By David L. Thomas, Jr. and Kathryn Hayward, MD
The 4 COS4S initiative is led by International Integrators Facilitator Caty Genestra Villalonga in Spain. 4COS4S started by inviting restaurants on the Mediterranean island of Mallorca to add to their menus “4 things” whose ingredients are whole food, plant-based and do not include any animal products and at most a small amount of refined products such as oil, sugar and salt.
4 COS4S now includes a Restaurant Project, an Education Project, a Medical Project and a Home Project.
In the past few blogs, we have introduced 4 COS4S The Home Project, sharing recipes and strategies for including more whole food, plant-based deliciousness into our lives. This week’s focus is on white beans and we are sharing a recipe that was contributed by International Integrators Facilitators Andoni Nieto and Teresa Jiménez.
There are several types of white beans, and all are protein-rich, full of vitamins and minerals, and an excellent source of dietary fiber. Adding them to your diet offers a variety of benefits such as promoting digestive health and preventing heart disease.
The easiest way to incorporate beans into this recipe is to buy them in a glass jar or BPA-free can. Cooking with raw beans takes a bit longer and gives you a preservative-free meal.
If you are going to cook with raw beans, they require soaking overnight or employing longer cooking times in a pressure cooker. Soaking beans is easy. Just put the measured amount into a large bowl and cover the beans with ample water since they will absorb quite a bit. In the morning you will see that the beans have grown in size and softened, and that the water is cloudy. Rinse the beans well in a colander before starting to cook the recipe. Soaking beans is important for cleaning them and shortening their cooking time. Also, many people feel that the soaking removes gas-producing material from the beans, making them more easily digestible.
For many bean recipes, including today’s, using a pressure cooker significantly shortens cooking time. If you do not have familiarity with this amazing invention, or even if you want to cook in a regular pot, you can learn more here.
Spanish cooking often uses sweet paprika. Paprika is a result of drying and grinding of any member of the “Capsicum annuum” (pepper) family. Cayenne pepper, which we used in the lentil soup recipe two weeks ago, is usually the name for spicy ground “Capsicum annuum” while Paprika is the name for the other flavors. It contains iron and a number of vitamins and is thought to have antioxidant and antiinflammatory properties.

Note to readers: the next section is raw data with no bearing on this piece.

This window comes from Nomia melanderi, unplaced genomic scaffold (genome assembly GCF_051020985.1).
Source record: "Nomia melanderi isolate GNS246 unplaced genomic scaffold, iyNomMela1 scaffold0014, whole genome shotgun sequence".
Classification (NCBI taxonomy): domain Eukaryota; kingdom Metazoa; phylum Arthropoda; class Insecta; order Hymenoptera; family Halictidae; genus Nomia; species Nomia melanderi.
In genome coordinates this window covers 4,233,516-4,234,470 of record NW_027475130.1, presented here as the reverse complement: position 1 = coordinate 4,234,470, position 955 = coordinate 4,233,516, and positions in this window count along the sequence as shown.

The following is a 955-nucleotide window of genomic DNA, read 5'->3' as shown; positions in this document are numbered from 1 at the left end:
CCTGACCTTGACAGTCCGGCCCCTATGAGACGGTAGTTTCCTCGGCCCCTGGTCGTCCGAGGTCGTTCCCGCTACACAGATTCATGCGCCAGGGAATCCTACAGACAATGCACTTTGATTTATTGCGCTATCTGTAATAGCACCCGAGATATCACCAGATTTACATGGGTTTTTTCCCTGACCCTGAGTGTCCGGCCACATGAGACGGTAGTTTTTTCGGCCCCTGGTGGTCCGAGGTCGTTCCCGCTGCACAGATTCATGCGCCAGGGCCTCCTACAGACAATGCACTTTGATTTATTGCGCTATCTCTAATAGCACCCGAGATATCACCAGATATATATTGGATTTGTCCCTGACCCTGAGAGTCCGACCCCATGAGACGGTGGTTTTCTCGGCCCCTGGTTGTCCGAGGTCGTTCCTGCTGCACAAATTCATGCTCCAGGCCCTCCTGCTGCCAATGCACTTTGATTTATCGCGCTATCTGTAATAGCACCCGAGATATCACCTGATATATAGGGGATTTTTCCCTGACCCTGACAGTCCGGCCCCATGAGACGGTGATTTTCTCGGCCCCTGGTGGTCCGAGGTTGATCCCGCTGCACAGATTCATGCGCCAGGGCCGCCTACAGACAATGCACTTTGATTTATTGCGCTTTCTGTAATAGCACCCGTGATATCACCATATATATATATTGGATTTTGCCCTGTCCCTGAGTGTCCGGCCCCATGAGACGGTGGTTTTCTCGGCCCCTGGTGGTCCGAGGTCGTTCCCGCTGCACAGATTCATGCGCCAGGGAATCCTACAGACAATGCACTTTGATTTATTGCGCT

The expression “cuatro cosas” (“four things”) is used frequently in Spain. For instance, you might say, “I want to tell you four things I learned at the lecture I attended yesterday.” The number of things usually is not four, but the literal translation of the expression is “four things”.
4 COS4S is a way of encouraging us all to incorporate more whole, plant-based foods in our lifestyles. Through this blog, we are sharing some of the resources with which we have engaged, so that, together, we can continue our journey of learning as an International Integrators community.
Send us your experiences and recipes and we will share them with the community in upcoming blog posts!
David L. Thomas, Jr. co-founded and developed International Integrators in concert with his passionate desire to initiate change in the way that we care for ourselves and each other, and the way we interact with and affect our natural environment. He brings his background as an attorney and businessman, and his expertise in nutrition and plant-based cooking and eating, to the collaborative effort to identify, mentor and support leaders in Integrative Health. David holds a BA in Spanish Literature from Haverford College, a JD degree from Georgetown University and a certificate in plant-based nutrition from the T.Colin Campbell Center for Nutritional Studies and Cornell University.
Kathryn Hayward, M.D. was a primary care internal medicine specialist at the Massachusetts General Hospital and Harvard Medical School for 20 years. She now lives in Mallorca, Spain, where she practices Integrative Health in the United States and elsewhere through Odyssey Journey: A Collaborative Approach to Wellness, and is co-founder of International Integrators, a community devoted to the global promotion of Integrative Health.
Creamy White Beans With Paprika and Turmeric
From Andoni Nieto and Teresa Jiménez, Madrid
2 cups dried white beans, soaked overnight (fava beans are particularly delicious)
Salt to taste
1 ½ onions
1 bay leaf
2 tsp. sweet paprika
2 tsp. turmeric
Put the soaked beans, arame, salt, bay leaf and ½ onion in a deep pot and cover with water. When the pot begins to boil, add some cold water sufficient to stop the boiling. Repeat two times more each time the pot comes to a boil. The cooking time will vary based on the type of bean used and whether the pot is a pressure cooker or a normal one. When beans are tender, remove from heat and remove bay leaf.
While the beans are cooking, finely dice one onion and sauté on a low heat with a little olive oil and salt until the onions are transparent and soft (not less than 15 minutes but it could be longer). When the onion is done, add the paprika, remove from the stove and stir to mix fully.
Pour the onion mixture over the beans, add the turmeric and stir.
It is best to let the beans sit for awhile before eating. This makes the broth thicker. You can stir with a wooden spoon, breaking some of the beans to make the mixture thicker. Adjust salt and add water as necessary so that the dish is not too thick.